Birds are exposed to a variety of risks. By far the biggest and most complex risk results from the intensified use and changes made to bird habitats by humans. In addition to this, there are direct risks which affect almost all European bird species to a different degree. This includes that birds are being hunted, that they become the prey of cats, hit windows, get caught by the slipstream of heavy transport vehicles or that they collide with overhead power lines.
NABU and German transmission system operators have been working on reducing the collision risk for birds for years. They do this especially by installing so-called bird protection markers at critical sections of power lines. Moreover, sensitive bird populations are considered early on in the development of new power lines.
The idea of a portal, by which members of the public can contact NABU upon finding a dead bird around a power line, was developed to be able to identify critical line sections even faster and build upon the insights in future planning processes. For the first time, NABU and the involved transmission and distribution grid operators jointly and systematically collect data to improve the information base upon which they identify where there is a need to act and what is the right approach to increase bird protection.
Once registered by NABU, the information is analysed by an expert ornithologist and uploaded to an interactive map of Germany, which contains different layers of information on bird finds, electricity grid pathways, presence of certain birds and special protected areas (SPAs). This is then used to inform the most important mitigation measures (such as visible bird markers) on the overhead lines.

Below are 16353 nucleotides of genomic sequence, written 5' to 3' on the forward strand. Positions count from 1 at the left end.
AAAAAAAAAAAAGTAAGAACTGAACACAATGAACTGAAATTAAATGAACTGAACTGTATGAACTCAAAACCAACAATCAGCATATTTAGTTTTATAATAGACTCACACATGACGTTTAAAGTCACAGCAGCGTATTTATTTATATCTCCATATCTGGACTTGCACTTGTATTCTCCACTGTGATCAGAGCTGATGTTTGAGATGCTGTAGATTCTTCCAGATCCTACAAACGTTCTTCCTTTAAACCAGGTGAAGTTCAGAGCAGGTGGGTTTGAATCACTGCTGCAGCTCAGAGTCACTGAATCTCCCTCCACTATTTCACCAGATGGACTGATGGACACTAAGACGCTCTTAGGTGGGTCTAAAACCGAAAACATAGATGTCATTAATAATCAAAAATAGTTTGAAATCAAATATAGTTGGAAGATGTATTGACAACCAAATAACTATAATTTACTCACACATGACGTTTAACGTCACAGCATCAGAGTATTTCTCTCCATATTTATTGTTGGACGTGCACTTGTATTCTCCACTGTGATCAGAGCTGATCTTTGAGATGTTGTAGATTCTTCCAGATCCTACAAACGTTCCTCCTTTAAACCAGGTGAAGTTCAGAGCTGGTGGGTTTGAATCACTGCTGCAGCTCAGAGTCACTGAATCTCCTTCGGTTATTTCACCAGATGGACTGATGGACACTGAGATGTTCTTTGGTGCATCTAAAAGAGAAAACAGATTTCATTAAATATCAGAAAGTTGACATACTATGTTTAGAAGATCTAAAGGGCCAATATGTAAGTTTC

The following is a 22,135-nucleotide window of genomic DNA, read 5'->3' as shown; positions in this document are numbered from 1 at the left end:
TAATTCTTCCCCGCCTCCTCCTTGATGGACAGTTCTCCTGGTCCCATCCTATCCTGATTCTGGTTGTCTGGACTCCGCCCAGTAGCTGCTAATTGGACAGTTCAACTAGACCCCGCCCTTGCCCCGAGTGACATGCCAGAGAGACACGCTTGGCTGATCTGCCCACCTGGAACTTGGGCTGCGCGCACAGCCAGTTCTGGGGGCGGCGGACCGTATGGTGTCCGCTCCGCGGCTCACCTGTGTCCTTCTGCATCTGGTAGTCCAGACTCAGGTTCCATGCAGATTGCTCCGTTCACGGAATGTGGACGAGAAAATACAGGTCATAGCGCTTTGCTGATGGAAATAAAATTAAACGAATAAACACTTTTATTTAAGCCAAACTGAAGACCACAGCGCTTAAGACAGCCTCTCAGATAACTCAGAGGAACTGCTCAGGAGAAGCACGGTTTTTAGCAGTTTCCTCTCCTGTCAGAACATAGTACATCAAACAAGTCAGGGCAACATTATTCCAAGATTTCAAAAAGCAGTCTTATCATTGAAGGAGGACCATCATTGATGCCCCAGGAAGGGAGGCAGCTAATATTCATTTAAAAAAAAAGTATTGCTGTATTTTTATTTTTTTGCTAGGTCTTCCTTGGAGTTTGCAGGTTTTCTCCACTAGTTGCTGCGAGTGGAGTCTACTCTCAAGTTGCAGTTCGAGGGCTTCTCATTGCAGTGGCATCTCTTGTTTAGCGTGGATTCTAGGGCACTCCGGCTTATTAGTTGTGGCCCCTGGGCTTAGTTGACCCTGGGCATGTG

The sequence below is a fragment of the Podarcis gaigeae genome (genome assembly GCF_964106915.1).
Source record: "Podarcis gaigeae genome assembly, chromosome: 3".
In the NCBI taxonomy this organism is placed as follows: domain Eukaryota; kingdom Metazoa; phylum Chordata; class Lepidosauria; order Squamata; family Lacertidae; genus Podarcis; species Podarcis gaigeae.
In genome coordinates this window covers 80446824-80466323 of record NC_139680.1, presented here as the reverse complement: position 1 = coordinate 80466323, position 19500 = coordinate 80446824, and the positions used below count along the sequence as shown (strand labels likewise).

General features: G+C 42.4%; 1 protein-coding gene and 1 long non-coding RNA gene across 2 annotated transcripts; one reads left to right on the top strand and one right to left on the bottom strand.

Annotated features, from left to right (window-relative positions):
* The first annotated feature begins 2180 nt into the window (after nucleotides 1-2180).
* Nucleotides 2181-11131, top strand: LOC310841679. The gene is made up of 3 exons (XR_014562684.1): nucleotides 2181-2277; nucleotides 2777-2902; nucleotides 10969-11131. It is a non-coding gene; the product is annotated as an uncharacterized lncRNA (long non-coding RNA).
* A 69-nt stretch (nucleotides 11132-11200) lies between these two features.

So far, there are 7 German grid operators taking part in the project: all 4 transmission system operators (TSOs - 50Hertz, Amprion, TenneT and TransnetBW) as well as 3 distribution system operators (DSOs - Bayernwerk, Netze BW, Westnetz).
Aside from the concrete work on the Bird Portal, the project provides fertile ground for extensive collaboration between NGOs and TSOs working on both the grid and nature protection. For example, within the scope of the project, we convene a working group on the topic of bird-risk mitigation measures (e.g. bird flight diverters), and share experiences and current research.
The project partners also actively engage external stakeholders, such as civil society initiatives, planning officers, technology developers and authorities. For example, in September 2022, we organised a national conference in Germany to bring together these actors, aiming to uncover the barriers and solutions to protecting birds around the grid. You can read more about the conference and the results gathered from discussions here in English and here in German. You can also view presentations and a photo album from the event on this page.
Beyond the scope of this project, RGI seeks to spread knowledge and awareness about the issue in Germany and beyond, and we produce communication materials to this end. This includes a 'Shared Airspace' video series and an informative brochure, both of which are available in multiple European languages.